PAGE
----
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What are the drawbacks in this scramble to jump on the technology bandwagon in which the microchip is a key component to practically everything we do? This new information revolution is comparable to the industrial revolution, only far more wide-ranging in its effects. Information replaces raw materials as the driving force of successful world economics. In future, individuals and countries will only be as good as the marketable skills and knowledge they have accumulated. You are what you know.
But at the other end of the scale, a new underclass is being created in Britain. A survey published in November 1996 reported that 40% of the population did not regularly use any of the weapons of the information revolution such as computers or mobile phones. 80% did not know how to get connected to the Internet, and of those online, only 9% used it regularly. Worse still is the social profile: only 9% of the working people (the C2/E/Ds of the socio-economic grading) have ever used the Internet, compared with 25% of the middle and upper classes.
This paints a depressing picture of a new two-nation Britain even more polarised in terms of access to the advantages of the information age than the monetary gulf between the rich and the poor that so shamed the eighties. The dream of a new age of equal opportunities for all once again appears to be foundering. Just as in mediaeval times when many of the great cathedrals were built, the Freemasons represented an elite body of people with specialist skills in stonemasonry, which they jealously guarded; so today with ICT skills are the indispensable builders of the information age.
8. The dangers A reliance on technology brings with it unavoidable dangers. Faulty hospital equipment that delivers the wrong dose of radiation, ‘fly-by-wire’ aircraft that develop hardware or software faults and fall out of the sky, software bugs that corrupt data held in massive databases, are just some of the catastrophes that can result from our dependence on technology wonders. 9. Case study: Charity database corrupted.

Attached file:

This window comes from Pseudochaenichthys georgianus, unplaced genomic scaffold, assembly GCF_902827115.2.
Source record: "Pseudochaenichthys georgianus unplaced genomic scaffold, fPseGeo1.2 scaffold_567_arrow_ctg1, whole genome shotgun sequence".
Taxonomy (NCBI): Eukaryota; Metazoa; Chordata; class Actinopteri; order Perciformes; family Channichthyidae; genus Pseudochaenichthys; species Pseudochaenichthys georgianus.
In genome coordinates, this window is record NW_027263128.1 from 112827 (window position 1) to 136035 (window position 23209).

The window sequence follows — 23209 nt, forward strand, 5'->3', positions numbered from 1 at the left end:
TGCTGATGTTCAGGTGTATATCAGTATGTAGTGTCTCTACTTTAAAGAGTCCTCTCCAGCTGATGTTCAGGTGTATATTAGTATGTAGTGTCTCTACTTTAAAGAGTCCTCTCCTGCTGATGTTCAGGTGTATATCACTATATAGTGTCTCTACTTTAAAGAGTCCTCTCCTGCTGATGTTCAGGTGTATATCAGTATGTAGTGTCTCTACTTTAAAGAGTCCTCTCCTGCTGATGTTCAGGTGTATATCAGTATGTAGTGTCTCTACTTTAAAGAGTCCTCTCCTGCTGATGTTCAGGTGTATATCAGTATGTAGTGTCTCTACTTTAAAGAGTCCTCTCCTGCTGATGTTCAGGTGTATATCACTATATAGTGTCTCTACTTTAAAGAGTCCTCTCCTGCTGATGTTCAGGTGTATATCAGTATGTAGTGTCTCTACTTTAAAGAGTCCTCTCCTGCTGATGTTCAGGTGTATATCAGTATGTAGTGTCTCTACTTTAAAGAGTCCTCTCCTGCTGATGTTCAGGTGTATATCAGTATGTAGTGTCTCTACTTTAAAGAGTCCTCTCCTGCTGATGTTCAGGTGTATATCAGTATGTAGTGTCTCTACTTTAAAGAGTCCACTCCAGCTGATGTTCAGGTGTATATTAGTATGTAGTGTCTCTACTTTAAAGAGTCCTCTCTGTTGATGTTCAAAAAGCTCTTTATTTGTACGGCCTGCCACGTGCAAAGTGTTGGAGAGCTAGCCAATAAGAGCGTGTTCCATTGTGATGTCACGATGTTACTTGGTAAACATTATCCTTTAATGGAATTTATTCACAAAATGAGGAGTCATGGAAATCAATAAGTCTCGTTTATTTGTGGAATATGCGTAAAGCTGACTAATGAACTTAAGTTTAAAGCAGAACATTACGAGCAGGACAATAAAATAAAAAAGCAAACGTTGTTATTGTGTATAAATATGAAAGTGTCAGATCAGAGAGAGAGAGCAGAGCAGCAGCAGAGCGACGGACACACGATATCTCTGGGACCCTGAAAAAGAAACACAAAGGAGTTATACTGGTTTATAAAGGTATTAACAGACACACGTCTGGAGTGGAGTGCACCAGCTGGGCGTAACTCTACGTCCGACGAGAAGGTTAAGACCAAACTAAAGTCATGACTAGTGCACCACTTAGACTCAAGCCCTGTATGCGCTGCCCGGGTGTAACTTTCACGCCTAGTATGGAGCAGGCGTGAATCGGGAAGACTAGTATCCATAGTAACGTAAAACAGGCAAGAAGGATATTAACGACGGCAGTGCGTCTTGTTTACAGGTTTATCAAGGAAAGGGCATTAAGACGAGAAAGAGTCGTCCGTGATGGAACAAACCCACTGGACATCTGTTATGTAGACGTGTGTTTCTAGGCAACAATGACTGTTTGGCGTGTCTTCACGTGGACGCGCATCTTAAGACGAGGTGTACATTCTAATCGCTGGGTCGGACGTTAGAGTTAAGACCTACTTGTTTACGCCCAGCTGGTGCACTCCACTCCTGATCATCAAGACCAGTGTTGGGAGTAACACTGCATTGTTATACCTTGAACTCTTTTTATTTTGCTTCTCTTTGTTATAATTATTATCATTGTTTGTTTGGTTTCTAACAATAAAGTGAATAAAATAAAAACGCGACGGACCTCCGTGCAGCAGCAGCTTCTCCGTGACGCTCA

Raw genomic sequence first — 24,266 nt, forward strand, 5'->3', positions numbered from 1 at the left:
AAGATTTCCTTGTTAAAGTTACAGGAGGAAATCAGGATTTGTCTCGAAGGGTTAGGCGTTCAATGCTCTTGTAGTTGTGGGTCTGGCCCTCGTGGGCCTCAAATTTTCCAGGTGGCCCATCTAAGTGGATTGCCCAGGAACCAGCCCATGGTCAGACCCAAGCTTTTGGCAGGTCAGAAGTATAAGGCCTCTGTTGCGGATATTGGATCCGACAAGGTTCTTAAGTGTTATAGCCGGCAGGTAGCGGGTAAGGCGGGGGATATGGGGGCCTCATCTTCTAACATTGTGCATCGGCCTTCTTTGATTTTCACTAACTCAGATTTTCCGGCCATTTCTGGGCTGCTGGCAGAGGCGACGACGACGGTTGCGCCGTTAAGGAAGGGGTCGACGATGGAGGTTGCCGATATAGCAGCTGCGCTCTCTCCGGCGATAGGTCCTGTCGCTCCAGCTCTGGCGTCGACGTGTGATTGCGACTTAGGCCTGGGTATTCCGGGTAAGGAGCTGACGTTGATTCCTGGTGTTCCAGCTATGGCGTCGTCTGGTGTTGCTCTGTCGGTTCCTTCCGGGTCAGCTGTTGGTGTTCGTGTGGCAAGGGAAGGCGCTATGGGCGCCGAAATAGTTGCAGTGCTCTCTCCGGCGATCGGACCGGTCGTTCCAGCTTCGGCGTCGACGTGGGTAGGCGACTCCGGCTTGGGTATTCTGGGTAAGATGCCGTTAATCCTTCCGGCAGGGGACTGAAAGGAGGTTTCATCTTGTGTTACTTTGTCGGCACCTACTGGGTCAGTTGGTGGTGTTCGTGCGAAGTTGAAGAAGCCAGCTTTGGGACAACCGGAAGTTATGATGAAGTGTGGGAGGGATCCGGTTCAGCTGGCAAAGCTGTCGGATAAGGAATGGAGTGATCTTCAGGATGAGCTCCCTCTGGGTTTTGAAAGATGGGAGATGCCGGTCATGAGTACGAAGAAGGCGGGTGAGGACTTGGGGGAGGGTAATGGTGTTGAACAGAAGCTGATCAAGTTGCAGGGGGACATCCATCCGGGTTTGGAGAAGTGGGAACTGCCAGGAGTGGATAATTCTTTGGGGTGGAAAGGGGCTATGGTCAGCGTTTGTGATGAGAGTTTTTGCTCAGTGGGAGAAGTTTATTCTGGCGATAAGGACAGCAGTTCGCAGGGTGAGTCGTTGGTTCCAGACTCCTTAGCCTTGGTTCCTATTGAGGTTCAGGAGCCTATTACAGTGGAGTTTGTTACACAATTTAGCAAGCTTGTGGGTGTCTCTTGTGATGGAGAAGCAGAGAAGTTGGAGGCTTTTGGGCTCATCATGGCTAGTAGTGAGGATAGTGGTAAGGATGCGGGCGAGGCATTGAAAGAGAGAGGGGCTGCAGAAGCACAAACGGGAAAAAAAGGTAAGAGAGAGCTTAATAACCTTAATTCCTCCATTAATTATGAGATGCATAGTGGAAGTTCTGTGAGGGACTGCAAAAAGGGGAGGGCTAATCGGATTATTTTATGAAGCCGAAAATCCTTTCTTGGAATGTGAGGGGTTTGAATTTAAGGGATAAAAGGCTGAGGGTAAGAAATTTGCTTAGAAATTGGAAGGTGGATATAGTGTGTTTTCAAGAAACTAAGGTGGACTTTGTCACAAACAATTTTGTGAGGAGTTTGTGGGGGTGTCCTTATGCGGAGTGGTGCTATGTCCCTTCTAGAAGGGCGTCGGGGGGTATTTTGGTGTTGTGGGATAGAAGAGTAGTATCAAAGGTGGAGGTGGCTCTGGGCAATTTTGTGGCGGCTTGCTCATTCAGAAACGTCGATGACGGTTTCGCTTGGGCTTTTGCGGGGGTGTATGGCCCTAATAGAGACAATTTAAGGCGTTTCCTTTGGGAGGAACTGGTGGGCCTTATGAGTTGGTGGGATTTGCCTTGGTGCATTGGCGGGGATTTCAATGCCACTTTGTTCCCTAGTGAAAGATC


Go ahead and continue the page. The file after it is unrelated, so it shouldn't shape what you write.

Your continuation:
George is a computer consultant who recently travelled to London to arrange some consultancy work with a large national charity, with annual donations of 2. 5 million, and a donor database of nearly half a million people worldwide. George was asked to investigate methods of speeding up data entry but, when he examined the application, he discovered that the software had been written some 7 years previously and added to by well-meaning volunteers at different times to cope with each new need.
They were using Version 1 of the database software, since superseded by version 2. 0, 2. 1 and 3. 1…. 6. He took the details of what was required, and went home to prepare a quote. One problem was that this version of the software was no longer available and he only had a much more up-to-date version. This meant the work would have to be done on-site, which would mean travelling up to London every day instead of making the changes on his home PC and going up once to install them.
Also, knowing that the early software had suffered from many bugs, he asked whether they had ever experienced problems with data corruption. The boss was not sure. A week later he received a panic call from the charity. They had just sent out a major mailshot, and now discovered that thousands of people on the database had somehow been given identical ‘unique’ reference numbers’. Their backup copies all showed the same problem. It would now be impossible to update the correct donor’s record when a donation was received.